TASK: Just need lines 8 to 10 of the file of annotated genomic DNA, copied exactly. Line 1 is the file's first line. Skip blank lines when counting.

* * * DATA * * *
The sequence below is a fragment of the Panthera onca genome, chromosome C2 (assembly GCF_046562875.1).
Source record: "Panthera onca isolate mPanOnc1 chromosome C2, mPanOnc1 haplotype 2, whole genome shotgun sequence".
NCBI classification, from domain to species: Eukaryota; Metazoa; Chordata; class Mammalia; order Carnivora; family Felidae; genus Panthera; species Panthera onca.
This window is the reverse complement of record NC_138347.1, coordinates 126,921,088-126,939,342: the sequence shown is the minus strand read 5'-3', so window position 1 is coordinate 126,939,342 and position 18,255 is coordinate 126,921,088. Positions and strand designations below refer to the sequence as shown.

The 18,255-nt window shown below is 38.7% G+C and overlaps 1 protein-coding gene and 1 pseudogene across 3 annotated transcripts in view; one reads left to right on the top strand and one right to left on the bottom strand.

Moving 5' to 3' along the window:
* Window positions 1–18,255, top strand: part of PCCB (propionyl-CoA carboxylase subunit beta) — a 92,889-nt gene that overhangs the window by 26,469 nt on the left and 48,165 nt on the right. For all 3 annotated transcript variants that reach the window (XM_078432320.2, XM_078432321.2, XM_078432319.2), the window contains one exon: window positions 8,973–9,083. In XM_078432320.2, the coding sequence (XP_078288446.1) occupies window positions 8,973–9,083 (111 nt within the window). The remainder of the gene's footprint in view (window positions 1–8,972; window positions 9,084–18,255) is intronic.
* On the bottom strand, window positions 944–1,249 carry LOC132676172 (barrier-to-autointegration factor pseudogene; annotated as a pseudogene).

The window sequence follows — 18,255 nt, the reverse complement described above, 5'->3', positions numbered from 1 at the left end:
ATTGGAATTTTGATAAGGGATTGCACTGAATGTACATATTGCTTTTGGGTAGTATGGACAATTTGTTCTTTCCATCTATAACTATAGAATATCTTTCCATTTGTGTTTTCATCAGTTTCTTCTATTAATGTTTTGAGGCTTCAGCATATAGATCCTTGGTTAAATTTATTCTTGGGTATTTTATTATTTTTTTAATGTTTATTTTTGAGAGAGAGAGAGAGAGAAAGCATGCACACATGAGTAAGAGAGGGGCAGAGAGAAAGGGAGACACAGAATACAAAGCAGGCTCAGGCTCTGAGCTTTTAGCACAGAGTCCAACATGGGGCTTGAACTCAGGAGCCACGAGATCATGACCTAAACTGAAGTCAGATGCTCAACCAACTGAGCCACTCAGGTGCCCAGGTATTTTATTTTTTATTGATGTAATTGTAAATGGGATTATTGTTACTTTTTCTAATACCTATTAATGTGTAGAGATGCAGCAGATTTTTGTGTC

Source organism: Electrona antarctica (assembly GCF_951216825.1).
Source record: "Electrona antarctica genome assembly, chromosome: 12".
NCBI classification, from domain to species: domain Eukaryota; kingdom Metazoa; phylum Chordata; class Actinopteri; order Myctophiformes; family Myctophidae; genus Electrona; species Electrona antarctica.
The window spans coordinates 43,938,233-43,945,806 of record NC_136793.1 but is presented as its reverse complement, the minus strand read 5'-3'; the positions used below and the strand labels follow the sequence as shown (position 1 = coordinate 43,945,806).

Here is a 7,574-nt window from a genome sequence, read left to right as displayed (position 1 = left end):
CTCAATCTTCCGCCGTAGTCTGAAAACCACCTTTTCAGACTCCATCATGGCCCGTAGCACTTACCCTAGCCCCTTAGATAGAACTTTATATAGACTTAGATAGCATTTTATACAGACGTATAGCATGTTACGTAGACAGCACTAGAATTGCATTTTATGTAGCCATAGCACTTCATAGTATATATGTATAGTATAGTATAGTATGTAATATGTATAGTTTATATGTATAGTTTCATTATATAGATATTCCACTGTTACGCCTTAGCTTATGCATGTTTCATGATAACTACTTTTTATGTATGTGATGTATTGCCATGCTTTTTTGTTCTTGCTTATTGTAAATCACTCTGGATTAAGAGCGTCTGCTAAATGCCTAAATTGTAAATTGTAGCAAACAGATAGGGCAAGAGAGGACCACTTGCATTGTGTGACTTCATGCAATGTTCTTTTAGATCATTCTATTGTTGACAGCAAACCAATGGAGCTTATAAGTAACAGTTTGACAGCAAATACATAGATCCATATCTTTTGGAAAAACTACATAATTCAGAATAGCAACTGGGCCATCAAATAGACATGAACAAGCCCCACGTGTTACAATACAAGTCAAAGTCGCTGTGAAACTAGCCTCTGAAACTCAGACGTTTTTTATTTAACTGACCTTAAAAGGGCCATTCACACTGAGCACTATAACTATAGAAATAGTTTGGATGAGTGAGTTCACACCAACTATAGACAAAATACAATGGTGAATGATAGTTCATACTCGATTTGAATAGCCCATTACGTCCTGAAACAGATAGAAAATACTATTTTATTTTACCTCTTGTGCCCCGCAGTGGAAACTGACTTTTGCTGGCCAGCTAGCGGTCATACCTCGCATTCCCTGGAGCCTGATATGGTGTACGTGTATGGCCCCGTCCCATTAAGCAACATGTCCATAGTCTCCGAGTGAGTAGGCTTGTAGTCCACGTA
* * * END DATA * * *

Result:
* On the bottom strand, window positions 944–1,249 carry LOC132676172 (barrier-to-autointegration factor pseudogene; annotated as a pseudogene).

The window sequence follows — 18,255 nt, the reverse complement described above, 5'->3', positions numbered from 1 at the left end:
ATTGGAATTTTGATAAGGGATTGCACTGAATGTACATATTGCTTTTGGGTAGTATGGACAATTTGTTCTTTCCATCTATAACTATAGAATATCTTTCCATTTGTGTTTTCATCAGTTTCTTCTATTAATGTTTTGAGGCTTCAGCATATAGATCCTTGGTTAAATTTATTCTTGGGTATTTTATTATTTTTTTAATGTTTATTTTTGAGAGAGAGAGAGAGAGAAAGCATGCACACATGAGTAAGAGAGGGGCAGAGAGAAAGGGAGACACAGAATACAAAGCAGGCTCAGGCTCTGAGCTTTTAGCACAGAGTCCAACATGGGGCTTGAACTCAGGAGCCACGAGATCATGACCTAAACTGAAGTCAGATGCTCAACCAACTGAGCCACTCAGGTGCCCAGGTATTTTATTTTTTATTGATGTAATTGTAAATGGGATTATTGTTACTTTTTCTAATACCTATTAATGTGTAGAGATGCAGCAGATTTTTGTGTC